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Pulmonary EdemaPulmonary Edema

Pulmonary Edema

Your healthcare provider has told you that you have pulmonary edema. Read on to learn more about this condition and how it can be treated.

What is pulmonary edema?

Front view of human neck and chest showing lungs. Detail of lung shows closeup view of fluid building up in alveoli.
Pulmonary edema is fluid in the air sacs (alveoli) in the lungs.

Pulmonary edema is caused by excess fluids in your lungs and also occur when the air sacs (alveoli) in your lungs fill with fluid. The fluid buildup makes it hard for the lungs to do their job, including getting oxygen from the air you breathe. This can make it hard to breathe. Pulmonary edema can happen suddenly or it may develop slowly over time.

The most common cause of pulmonary edema is heart failure. When the heart doesn’t work correctly, it can cause pressure to rise in the veins (blood vessels) of the lungs. As pressure builds, fluid leaks out of the congested veins. It fills the alveoli. The extra fluid prevents oxygen from moving through the lungs as it should. But heart failure isn’t the only cause of pulmonary edema. Damage to the lungs or kidney failure can also cause fluid to fill the lungs. And in some cases, living or exercising at high altitudes can lead to fluid buildup in the lungs.

How is pulmonary edema diagnosed?

Your healthcare provider does an exam and asks about your health history. You may also have one or more of the following:

  • Blood tests. These are done to check blood samples.

  • Imaging tests. These tests take detailed pictures inside the body. They may include a chest X-ray and ultrasound.

  • Electrocardiography (ECG)  and echocardiogram. These are done to test how well the heart is working.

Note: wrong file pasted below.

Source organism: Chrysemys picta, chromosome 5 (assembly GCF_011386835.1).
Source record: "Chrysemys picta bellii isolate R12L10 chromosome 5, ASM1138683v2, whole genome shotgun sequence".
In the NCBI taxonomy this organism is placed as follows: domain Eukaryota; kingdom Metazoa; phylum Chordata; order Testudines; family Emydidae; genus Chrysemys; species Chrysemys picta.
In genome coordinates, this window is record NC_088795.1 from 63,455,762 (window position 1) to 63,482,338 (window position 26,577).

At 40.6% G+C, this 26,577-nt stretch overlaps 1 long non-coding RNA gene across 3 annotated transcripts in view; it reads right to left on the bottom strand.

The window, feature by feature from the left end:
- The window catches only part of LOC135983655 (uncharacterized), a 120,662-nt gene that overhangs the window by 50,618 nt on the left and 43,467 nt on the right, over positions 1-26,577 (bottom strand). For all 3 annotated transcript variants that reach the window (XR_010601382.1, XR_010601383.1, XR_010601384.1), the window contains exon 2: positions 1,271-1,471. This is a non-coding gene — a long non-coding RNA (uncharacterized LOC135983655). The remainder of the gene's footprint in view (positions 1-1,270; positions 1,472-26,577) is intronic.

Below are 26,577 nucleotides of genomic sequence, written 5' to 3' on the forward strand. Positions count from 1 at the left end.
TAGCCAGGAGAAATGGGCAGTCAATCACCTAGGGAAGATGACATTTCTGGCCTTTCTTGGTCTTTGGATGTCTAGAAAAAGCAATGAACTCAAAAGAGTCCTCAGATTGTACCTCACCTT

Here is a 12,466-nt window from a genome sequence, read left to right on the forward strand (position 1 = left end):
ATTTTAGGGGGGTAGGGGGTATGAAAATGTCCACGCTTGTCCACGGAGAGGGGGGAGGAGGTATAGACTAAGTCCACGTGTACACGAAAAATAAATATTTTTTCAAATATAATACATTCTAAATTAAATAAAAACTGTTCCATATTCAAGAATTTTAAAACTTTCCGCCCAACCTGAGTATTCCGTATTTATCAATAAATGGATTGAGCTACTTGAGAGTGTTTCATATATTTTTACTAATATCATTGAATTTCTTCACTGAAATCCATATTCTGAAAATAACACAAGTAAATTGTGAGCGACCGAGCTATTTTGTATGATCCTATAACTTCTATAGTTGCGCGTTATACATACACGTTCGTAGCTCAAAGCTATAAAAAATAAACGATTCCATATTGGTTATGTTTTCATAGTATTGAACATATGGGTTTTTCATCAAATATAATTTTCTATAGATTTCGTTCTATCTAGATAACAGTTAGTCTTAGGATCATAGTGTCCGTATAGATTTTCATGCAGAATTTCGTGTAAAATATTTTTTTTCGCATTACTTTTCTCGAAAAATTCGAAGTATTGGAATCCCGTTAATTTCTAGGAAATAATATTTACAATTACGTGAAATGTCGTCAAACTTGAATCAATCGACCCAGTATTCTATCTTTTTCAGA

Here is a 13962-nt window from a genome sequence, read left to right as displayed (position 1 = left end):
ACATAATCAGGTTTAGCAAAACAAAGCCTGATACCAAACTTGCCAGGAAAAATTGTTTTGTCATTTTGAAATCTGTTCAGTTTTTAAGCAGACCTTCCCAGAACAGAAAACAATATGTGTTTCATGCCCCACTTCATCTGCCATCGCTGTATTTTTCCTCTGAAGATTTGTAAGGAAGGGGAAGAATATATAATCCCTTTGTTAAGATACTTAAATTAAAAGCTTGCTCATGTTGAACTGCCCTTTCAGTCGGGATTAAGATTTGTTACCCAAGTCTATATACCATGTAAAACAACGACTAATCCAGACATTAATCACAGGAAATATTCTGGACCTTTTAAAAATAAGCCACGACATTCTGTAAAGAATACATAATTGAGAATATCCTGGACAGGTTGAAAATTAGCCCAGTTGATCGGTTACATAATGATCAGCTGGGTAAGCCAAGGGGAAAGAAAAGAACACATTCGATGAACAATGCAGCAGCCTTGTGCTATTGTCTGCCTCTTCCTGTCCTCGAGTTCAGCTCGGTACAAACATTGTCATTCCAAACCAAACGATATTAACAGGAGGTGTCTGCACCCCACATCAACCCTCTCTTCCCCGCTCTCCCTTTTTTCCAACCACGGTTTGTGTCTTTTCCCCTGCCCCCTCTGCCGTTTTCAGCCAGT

How is pulmonary edema treated?

Treatment often depends on what’s causing the edema. For instance, if it’s because of heart failure, treating the heart condition will treat the edema. Treatment can also ease symptoms. Therapy often includes the following:

  • Oxygen. This may be given through a mask that goes over the nose. It may be given through a small tube that sits under the nose. Sometimes pressurized air will be needed through a tight-fitting mask, using a machine called CPAP or BiPAP. Or it may be given through a tube placed into the windpipe (trachea). If a tube is needed, a breathing machine (ventilator or respirator) will be used.

  • Medicines. These may include water pills (diuretics) to help your body get rid of extra fluid. The fluid passes out of your body as urine. You may also need medicines to treat the heart. These can help your heart work better. This helps reduce fluid buildup in the lungs.

What are the long-term concerns?

If treated right away, pulmonary edema can be improved. It may even be cured. But in some cases, ongoing treatment is needed to help control the problem. This may require having procedures or taking medicines for months or years. In some cases, you may need to use oxygen or breathing equipment for a long time. This can lead to complications such as damage to lung tissue. Your healthcare provider can tell you more if needed.

Call 911

Call 911 if any of these occur:

  • Chest pain or chest tightness

  • Feeling of doom

  • Wheezing that doesn't improve or get better with treatment

  • Shortness of breath that doesn't improve or get better with treatment

  • Severe trouble breathing and a feeling that you are suffocating

  • Coughing up blood

  • Skin turns blue, purple, or gray

  • Can't speak full sentences before running out of breath

  • Feeling faint, dizzy, or loss of consciousness

When to call your healthcare provider

Call your healthcare provider right away if you have any of the following:

  • Abnormal, fast, or irregular heartbeat

  • Increasing anxiety, restlessness

  • Change in color of your sputum

  • Sweating more than normal

  • Wheezing

  • Shortness of breath